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If health promotion is so important, why is it not systematically integrated into primary care and community organizations? Scoping Review on Implementation Strategies

Authors:

Susana Pablo ,

Basque Health Service-Osakidetza, BioCruces Bizkaia Health Research Institute, ES
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Gonzalo Grandes

Basque Health Service-Osakidetza, BioCruces Bizkaia Health Research Institute, ES
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Abstract

Introduction: Reinforcing integrated healthcare systems requires systematic adoption of health promotion interventions by primary care professionals to reduce chronic disease burden caused by inadequate diet, physical inactivity, tobacco smoking and alcohol consumption.

Despite the effectiveness of health promotion interventions and the strategic position of primary care professionals for optimistic health behaviour change interventions, health promotion is not systematically integrated into routine practice owing to the existence of multiple barriers.

The purpose of this Scoping Review (SR) is to identify and describe implementation strategies used to increase adoption and maintenance of health promotion interventions into primary care and community organizations.

Theory / Methods: Five steps guided this SR (two independent reviewers involved):

Systematic bibliographic search.

Inclusion criteria for study selection (implementation strategy; health promotion intervention to modify risk habits; primary care and community organizations; evaluation of implementation strategy).

Quality assessment.

Data extraction of each implementation strategy (analytical unit).

Qualitative narrative synthesis.

SR fits well with our aim of identifying and synthesizing emerging evidence related to implementation strategies and to detect the most relevant research questions in this field.

Results: After screening 1641 titles and assessing 118 full-texts, 45 publications on 35 implementation projects were included. Most of them used dissemination strategies (i.e. “conduct educational meetings”) to change clinical practice, focusing more on individual characteristics than on inner and outer settings. Projects published after 2010 applied more complex strategies -combining at least 4 discrete components- to operate at multiple levels (see attached graphic). Implementation researchers focused more on adoption than on maintenance.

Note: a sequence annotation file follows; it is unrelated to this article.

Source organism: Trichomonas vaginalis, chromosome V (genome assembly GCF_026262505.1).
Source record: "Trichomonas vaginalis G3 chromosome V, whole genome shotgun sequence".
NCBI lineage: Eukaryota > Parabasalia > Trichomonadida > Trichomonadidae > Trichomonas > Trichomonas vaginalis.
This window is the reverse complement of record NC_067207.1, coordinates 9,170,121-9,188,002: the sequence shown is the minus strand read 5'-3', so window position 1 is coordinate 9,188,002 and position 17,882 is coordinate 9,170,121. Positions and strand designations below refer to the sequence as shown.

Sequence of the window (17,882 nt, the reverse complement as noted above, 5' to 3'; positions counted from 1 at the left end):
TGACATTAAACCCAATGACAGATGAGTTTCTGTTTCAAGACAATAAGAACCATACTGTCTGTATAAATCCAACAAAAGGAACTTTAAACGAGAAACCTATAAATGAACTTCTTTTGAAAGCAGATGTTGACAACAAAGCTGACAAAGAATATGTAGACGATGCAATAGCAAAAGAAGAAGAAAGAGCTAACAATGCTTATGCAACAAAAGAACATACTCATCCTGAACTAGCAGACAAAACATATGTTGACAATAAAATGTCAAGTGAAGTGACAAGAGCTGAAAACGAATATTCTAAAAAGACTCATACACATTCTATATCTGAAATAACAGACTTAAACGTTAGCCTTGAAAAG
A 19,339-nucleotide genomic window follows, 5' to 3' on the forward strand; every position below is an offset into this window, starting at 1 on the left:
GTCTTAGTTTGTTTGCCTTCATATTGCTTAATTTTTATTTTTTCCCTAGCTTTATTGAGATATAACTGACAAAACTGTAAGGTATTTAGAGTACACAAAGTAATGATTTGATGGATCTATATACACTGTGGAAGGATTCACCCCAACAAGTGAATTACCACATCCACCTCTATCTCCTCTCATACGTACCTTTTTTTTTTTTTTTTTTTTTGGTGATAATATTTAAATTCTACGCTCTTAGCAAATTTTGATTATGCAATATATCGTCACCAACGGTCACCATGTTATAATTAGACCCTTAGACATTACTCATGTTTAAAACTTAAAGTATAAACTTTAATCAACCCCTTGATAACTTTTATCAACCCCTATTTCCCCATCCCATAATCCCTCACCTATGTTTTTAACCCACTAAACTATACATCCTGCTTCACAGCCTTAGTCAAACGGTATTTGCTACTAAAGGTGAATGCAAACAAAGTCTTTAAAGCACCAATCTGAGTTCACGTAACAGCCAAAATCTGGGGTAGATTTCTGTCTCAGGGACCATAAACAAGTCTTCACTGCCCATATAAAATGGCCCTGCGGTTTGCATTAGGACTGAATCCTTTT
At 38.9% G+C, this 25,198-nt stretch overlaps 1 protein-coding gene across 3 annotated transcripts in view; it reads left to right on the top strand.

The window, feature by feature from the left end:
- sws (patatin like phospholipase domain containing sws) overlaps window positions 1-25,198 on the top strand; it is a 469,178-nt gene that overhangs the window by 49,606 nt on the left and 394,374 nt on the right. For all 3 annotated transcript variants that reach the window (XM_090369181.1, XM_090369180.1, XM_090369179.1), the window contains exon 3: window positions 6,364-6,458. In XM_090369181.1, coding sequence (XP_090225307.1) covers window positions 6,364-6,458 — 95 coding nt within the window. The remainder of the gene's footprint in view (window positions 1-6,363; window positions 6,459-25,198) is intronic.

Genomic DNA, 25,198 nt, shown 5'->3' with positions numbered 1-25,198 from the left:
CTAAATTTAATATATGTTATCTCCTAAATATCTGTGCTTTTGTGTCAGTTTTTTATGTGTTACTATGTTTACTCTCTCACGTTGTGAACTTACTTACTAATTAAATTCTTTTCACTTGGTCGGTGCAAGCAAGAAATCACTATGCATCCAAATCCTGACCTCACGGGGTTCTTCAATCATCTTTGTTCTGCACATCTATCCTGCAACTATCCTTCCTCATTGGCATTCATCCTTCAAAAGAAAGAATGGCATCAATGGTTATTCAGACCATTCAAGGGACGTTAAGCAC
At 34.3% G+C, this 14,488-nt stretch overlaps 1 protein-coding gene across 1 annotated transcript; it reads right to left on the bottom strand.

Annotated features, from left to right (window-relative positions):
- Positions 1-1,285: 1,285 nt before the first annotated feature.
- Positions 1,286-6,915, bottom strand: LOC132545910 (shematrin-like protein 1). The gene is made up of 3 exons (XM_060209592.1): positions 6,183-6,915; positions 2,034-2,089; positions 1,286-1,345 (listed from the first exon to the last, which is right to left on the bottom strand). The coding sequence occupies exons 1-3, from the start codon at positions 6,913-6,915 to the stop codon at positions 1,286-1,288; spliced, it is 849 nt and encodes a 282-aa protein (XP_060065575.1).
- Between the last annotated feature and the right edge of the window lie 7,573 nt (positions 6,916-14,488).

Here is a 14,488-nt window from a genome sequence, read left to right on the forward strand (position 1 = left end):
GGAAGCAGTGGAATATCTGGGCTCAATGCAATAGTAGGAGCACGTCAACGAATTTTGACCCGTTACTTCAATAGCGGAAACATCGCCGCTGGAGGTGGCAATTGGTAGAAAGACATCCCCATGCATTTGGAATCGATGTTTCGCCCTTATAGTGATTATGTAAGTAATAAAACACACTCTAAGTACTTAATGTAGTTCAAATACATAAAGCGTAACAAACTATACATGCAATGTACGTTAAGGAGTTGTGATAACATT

Discussion: Integration of health promotion into primary care organizations is an unsolved implementation problem despite the sound evidence of these interventions and their potential impact to reduce chronic disease burden in general population. The spread use of dissemination strategies is insufficient to guarantee a sustainable change. The advance toward an integrated primary care system constitutes an opportunity to act over structural barriers located in inner and outer settings thought implementation research.

Conclusions: This SR highlights the need of more consistent and transparent reporting of implementation strategies to rigorously evaluate their effectiveness and to understand how they exert their effects. The lack of specification of strategies, the weak use of theory and the moderate quality of evaluations make difficult replication and generalization. We recommend the application of the StaRI (Standards for Reporting Implementation Studies) guidelines for improving reporting.

Lessons learned: Improving the design of implementation strategies requires some conditions: use of theory, previous identification of barriers, stakeholders’ active engagement (patients and community agents) and application of methods for selecting and adapting implementation strategies. 

Limitations: The small number of projects identified, the different designs and the diverse range of outcomes have made impossible to conduct a systematic review and a meta-analysis to estimate the effectiveness of implementation strategies. SR fits well with this immature research field.

Suggestions for future research: We will conduct a Qualitative Comparative Analysis with implementation projects of this SR to identify which combinations of strategies are more effective to change clinical practice.

How to Cite: Pablo S, Grandes G. If health promotion is so important, why is it not systematically integrated into primary care and community organizations? Scoping Review on Implementation Strategies. International Journal of Integrated Care. 2019;19(4):499. DOI: http://doi.org/10.5334/ijic.s3499
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Published on 08 Aug 2019.

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